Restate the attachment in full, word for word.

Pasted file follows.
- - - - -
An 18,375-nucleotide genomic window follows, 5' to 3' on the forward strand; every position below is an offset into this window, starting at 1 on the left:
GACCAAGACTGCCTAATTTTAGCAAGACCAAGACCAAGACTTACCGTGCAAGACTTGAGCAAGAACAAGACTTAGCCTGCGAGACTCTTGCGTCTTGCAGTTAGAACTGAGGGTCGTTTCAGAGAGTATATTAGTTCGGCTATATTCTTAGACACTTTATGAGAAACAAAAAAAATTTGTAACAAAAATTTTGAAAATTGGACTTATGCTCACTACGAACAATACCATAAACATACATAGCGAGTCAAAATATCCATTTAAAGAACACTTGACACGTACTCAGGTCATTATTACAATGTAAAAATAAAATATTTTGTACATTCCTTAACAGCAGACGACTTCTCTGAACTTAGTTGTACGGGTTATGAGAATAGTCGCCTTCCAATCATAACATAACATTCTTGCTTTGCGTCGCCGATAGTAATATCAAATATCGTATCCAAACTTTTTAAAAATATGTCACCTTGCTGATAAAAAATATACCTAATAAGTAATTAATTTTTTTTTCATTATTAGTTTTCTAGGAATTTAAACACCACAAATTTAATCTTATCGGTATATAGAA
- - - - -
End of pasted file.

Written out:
An 18,375-nucleotide genomic window follows, 5' to 3' on the forward strand; every position below is an offset into this window, starting at 1 on the left:
GACCAAGACTGCCTAATTTTAGCAAGACCAAGACCAAGACTTACCGTGCAAGACTTGAGCAAGAACAAGACTTAGCCTGCGAGACTCTTGCGTCTTGCAGTTAGAACTGAGGGTCGTTTCAGAGAGTATATTAGTTCGGCTATATTCTTAGACACTTTATGAGAAACAAAAAAAATTTGTAACAAAAATTTTGAAAATTGGACTTATGCTCACTACGAACAATACCATAAACATACATAGCGAGTCAAAATATCCATTTAAAGAACACTTGACACGTACTCAGGTCATTATTACAATGTAAAAATAAAATATTTTGTACATTCCTTAACAGCAGACGACTTCTCTGAACTTAGTTGTACGGGTTATGAGAATAGTCGCCTTCCAATCATAACATAACATTCTTGCTTTGCGTCGCCGATAGTAATATCAAATATCGTATCCAAACTTTTTAAAAATATGTCACCTTGCTGATAAAAAATATACCTAATAAGTAATTAATTTTTTTTTCATTATTAGTTTTCTAGGAATTTAAACACCACAAATTTAATCTTATCGGTATATAGAA